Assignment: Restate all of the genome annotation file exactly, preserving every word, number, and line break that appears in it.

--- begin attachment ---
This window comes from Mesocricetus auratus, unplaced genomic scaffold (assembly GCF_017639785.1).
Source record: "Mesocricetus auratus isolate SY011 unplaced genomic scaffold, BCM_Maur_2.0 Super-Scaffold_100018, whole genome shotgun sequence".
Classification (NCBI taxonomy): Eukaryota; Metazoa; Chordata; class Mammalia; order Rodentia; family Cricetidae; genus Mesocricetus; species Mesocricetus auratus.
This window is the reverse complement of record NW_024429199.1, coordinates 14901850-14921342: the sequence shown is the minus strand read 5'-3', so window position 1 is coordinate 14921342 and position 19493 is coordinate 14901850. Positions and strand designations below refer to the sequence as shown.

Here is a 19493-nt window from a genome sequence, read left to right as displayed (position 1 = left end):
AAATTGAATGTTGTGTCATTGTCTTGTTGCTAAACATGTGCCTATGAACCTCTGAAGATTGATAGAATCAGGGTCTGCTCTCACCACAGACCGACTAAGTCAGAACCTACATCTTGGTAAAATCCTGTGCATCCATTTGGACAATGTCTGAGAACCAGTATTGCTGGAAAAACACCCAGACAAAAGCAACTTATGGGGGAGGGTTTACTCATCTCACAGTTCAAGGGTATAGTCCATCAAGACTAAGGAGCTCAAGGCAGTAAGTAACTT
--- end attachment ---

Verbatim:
This window comes from Mesocricetus auratus, unplaced genomic scaffold (assembly GCF_017639785.1).
Source record: "Mesocricetus auratus isolate SY011 unplaced genomic scaffold, BCM_Maur_2.0 Super-Scaffold_100018, whole genome shotgun sequence".
Classification (NCBI taxonomy): Eukaryota; Metazoa; Chordata; class Mammalia; order Rodentia; family Cricetidae; genus Mesocricetus; species Mesocricetus auratus.
This window is the reverse complement of record NW_024429199.1, coordinates 14901850-14921342: the sequence shown is the minus strand read 5'-3', so window position 1 is coordinate 14921342 and position 19493 is coordinate 14901850. Positions and strand designations below refer to the sequence as shown.

Here is a 19493-nt window from a genome sequence, read left to right as displayed (position 1 = left end):
AAATTGAATGTTGTGTCATTGTCTTGTTGCTAAACATGTGCCTATGAACCTCTGAAGATTGATAGAATCAGGGTCTGCTCTCACCACAGACCGACTAAGTCAGAACCTACATCTTGGTAAAATCCTGTGCATCCATTTGGACAATGTCTGAGAACCAGTATTGCTGGAAAAACACCCAGACAAAAGCAACTTATGGGGGAGGGTTTACTCATCTCACAGTTCAAGGGTATAGTCCATCAAGACTAAGGAGCTCAAGGCAGTAAGTAACTT